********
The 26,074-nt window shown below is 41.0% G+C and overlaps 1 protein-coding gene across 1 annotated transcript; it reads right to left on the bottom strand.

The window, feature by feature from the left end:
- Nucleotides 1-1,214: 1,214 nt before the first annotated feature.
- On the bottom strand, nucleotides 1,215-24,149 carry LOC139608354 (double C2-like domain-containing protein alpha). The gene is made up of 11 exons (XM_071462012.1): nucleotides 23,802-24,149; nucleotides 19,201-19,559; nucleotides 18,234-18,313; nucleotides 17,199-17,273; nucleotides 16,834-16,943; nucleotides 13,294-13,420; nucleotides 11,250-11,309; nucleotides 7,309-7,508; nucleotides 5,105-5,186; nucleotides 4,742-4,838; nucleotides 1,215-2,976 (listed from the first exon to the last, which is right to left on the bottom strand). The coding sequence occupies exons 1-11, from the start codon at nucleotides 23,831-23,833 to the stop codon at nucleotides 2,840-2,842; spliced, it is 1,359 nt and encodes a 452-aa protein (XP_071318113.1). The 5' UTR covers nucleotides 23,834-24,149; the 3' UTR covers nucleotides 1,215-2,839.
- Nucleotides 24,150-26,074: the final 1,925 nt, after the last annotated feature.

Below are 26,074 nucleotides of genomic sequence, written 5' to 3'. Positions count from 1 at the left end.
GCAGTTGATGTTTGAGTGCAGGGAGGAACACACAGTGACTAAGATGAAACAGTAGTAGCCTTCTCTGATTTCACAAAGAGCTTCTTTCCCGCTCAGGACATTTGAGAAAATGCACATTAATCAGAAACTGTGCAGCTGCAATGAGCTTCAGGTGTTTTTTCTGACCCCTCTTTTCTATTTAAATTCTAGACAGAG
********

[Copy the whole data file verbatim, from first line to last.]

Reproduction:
The 26,074-nt window shown below is 41.0% G+C and overlaps 1 protein-coding gene across 1 annotated transcript; it reads right to left on the bottom strand.

The window, feature by feature from the left end:
- Nucleotides 1-1,214: 1,214 nt before the first annotated feature.
- On the bottom strand, nucleotides 1,215-24,149 carry LOC139608354 (double C2-like domain-containing protein alpha). The gene is made up of 11 exons (XM_071462012.1): nucleotides 23,802-24,149; nucleotides 19,201-19,559; nucleotides 18,234-18,313; nucleotides 17,199-17,273; nucleotides 16,834-16,943; nucleotides 13,294-13,420; nucleotides 11,250-11,309; nucleotides 7,309-7,508; nucleotides 5,105-5,186; nucleotides 4,742-4,838; nucleotides 1,215-2,976 (listed from the first exon to the last, which is right to left on the bottom strand). The coding sequence occupies exons 1-11, from the start codon at nucleotides 23,831-23,833 to the stop codon at nucleotides 2,840-2,842; spliced, it is 1,359 nt and encodes a 452-aa protein (XP_071318113.1). The 5' UTR covers nucleotides 23,834-24,149; the 3' UTR covers nucleotides 1,215-2,839.
- Nucleotides 24,150-26,074: the final 1,925 nt, after the last annotated feature.

Below are 26,074 nucleotides of genomic sequence, written 5' to 3'. Positions count from 1 at the left end.
GCAGTTGATGTTTGAGTGCAGGGAGGAACACACAGTGACTAAGATGAAACAGTAGTAGCCTTCTCTGATTTCACAAAGAGCTTCTTTCCCGCTCAGGACATTTGAGAAAATGCACATTAATCAGAAACTGTGCAGCTGCAATGAGCTTCAGGTGTTTTTTCTGACCCCTCTTTTCTATTTAAATTCTAGACAGAG